These books, I believe, provide the same sort of thing, though they are much funnier than Sendac. The children are so bright and clever that they are wonderful heros. The grownups never seem to listen to them or realize that these are really insightful and intelligent people. I suppose this might be interpreted by some parents as undermining adult authority, but the writing is so good and the characters so ridiculous that bright kids would not see them as actual representations of real adults.
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149 of 168 people found the following review helpful By Ada Cole on October 15, 2002
Format: Hardcover
I absolutely had to write a reveiw of this book after reading some of the idiocy posted here. First of all, they are called UNFORTUNATE EVENTS. Not HAPPY ENDINGS. These are NOT "The Happy Golden Years." They are not about Children as victims. They are about two smart cookies and a baby who don't accept the world around them as inevitable or inherently right. They have the best quality any person can have above intelligence: resourcefulness. To those who dislike these books, I can only imagine what technicolor idealist rubbish you would have your children read. Children these days know better than to believe everything ends happily. I believe that they are relieved to finally find in Lemony an adult who understands and acknowledges *sometimes it's tough being a kid*. Children are smart enough to see what is pretend, and surely grow bored with books that have underlying psychological agendas, games where everyone wins, and protagonists who go through life with no negative events. Who can relate to that? As in the case of Cleary's Ramona books, life just isn't like that.
I think that children who read these books (aside from those who have lost a parent or a have a fear of losing parents) will see right through the farce and root for these small heros. Sure, there are some shockers in plot, but the children solve their problems ingeniously. This story has great lessons, and smacks of epic poetry (If you can keep your head about you when everyone else is losing theirs and blaming it on you...) It is no more terrible than Hansel and Gretel. In fact, these children lost their parents to an accident, and I would fear that a child reading Hansel and Gretel would believe that a parent could be convinced to abandon his children.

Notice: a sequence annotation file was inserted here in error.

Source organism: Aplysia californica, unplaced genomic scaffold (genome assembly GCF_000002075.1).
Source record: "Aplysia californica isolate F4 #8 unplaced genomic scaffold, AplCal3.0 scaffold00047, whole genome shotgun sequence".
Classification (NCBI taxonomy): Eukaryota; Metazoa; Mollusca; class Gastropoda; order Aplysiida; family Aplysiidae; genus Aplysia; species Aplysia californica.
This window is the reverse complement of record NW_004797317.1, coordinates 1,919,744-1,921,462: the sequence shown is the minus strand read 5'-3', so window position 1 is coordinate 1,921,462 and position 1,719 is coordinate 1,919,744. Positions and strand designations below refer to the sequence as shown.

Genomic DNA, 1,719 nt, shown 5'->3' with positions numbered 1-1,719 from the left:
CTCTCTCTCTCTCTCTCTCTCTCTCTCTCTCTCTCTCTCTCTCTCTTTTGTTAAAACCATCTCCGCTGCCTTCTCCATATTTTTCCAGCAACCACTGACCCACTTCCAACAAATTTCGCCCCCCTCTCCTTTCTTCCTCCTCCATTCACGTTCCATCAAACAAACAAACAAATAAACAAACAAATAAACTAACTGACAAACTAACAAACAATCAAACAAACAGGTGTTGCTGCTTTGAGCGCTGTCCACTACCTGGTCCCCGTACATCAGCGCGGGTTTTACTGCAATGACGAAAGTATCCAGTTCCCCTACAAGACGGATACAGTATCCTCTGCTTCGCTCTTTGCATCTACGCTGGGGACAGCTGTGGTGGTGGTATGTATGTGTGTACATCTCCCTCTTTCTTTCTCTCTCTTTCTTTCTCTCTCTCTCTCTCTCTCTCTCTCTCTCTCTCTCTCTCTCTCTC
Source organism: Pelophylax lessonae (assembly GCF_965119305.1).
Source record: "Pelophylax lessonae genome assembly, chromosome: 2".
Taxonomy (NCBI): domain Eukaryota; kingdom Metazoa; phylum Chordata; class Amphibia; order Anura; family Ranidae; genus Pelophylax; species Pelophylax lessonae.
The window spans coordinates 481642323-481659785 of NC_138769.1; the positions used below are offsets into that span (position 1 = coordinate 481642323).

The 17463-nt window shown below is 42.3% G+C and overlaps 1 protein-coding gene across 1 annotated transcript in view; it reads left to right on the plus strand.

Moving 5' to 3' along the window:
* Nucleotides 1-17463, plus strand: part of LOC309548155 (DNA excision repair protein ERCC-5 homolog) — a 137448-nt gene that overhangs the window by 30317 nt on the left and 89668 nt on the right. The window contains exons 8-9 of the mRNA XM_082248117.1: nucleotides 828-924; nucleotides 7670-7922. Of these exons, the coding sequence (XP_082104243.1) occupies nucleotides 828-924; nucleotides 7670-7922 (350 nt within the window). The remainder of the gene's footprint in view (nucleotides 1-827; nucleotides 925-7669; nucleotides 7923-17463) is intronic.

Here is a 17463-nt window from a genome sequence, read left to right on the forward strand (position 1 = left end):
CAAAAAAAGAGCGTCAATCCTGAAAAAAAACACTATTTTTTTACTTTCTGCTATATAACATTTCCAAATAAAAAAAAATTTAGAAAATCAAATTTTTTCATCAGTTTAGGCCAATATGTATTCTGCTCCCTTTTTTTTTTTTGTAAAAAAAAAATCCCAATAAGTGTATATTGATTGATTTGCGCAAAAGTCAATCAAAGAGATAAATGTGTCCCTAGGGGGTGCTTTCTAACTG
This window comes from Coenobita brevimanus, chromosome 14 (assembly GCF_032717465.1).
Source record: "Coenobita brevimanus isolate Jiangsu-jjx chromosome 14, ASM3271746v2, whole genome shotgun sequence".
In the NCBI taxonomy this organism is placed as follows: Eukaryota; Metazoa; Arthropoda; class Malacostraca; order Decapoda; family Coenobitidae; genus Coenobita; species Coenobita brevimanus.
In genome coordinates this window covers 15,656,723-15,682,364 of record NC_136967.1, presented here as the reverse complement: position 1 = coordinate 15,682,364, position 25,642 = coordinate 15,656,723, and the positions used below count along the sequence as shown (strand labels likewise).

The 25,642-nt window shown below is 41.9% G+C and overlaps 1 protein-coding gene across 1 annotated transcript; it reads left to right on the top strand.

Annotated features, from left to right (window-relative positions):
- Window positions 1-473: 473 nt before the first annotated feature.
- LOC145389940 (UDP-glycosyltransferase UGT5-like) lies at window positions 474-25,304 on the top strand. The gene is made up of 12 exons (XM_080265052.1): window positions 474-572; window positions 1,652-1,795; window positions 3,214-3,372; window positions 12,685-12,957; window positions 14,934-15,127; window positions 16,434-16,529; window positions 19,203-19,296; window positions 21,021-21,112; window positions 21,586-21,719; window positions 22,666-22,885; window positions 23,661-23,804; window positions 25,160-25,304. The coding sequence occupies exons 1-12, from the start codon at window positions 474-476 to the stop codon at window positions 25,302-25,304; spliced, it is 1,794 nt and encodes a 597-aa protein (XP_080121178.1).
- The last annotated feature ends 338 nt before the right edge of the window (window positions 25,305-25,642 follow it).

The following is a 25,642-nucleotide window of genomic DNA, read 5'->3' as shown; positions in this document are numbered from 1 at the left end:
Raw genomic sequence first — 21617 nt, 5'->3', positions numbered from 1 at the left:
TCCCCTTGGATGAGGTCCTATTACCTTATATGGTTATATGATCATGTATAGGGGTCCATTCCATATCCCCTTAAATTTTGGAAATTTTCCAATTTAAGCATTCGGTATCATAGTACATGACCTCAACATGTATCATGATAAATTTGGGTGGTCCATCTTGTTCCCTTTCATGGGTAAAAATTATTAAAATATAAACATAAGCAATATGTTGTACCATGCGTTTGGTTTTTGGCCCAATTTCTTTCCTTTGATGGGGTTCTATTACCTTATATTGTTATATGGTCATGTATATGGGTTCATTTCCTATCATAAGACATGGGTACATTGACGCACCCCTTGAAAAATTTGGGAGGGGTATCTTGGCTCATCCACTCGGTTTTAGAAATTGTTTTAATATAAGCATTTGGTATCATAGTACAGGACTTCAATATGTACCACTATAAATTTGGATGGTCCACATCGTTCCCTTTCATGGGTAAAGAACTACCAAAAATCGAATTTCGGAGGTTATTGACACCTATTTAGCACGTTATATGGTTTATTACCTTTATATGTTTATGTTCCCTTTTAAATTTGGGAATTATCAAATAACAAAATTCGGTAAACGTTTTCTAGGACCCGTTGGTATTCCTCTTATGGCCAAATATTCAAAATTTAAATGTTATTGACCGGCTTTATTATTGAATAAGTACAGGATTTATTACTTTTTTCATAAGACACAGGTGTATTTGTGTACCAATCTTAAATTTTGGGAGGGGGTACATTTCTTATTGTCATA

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28 of 29 people found the following review helpful A Kid's Review on January 4, 2003
Format: Hardcover
Before I discovered this series, I felt numb about reading. I really didn't care much for anything in the form of words. As a gift for Christmas I recieved these, and I thought, "This had to cost a fortune. My uncle really wasted his money." On New Years Day, I got bored and I looked for something to do. I pulled out book 1 still in place in it's box. As I put it down, I looked at the cruel face of Count Olaf (one of the charecters), and it sparked questions like *Why does he look mean?* and *How do the kids feel?* so I started reading it. Since, I couldn't stop! I had to know what horrible event would happen next! I suggest this book for any person who is in my case. They are great! I can't wait to read book 2, 3, 4, 5, 6, 7, 8, and 9! :)
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23 of 25 people found the following review helpful By Gillian M. Kendall on June 6, 2003
Format: Hardcover
I enjoy reading these books to my children, and my eldest reads and re-reads them on his own. The only thing annoying to me as a reader is Sir Lemony's habit of explaining what words mean. Yet this annoyance to me is a source of joy to my seven year old, who doesn't have to ask what words mean and thus interrupt the story. This stylistic habit of Mr. Snicket also means that my child is learning a lot of new words -- and that the books are not written DOWN to children but respect their intelligence. Also, the iconoclastic nature of this new genre of book makes them truly fun to read and easy to relish. Children don't really like goody-goody books -- mine, at least (and I bet yours), see at once they are being condescended to. Lemony Snicket's works are both fun, genre-breaking, and, (thus undermining my word "both") terrific reads.
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The Trouble Begins: A Box of Unfortunate Events, Books 1-3 (The Bad Beginning; The Reptile Room; The Wide Window)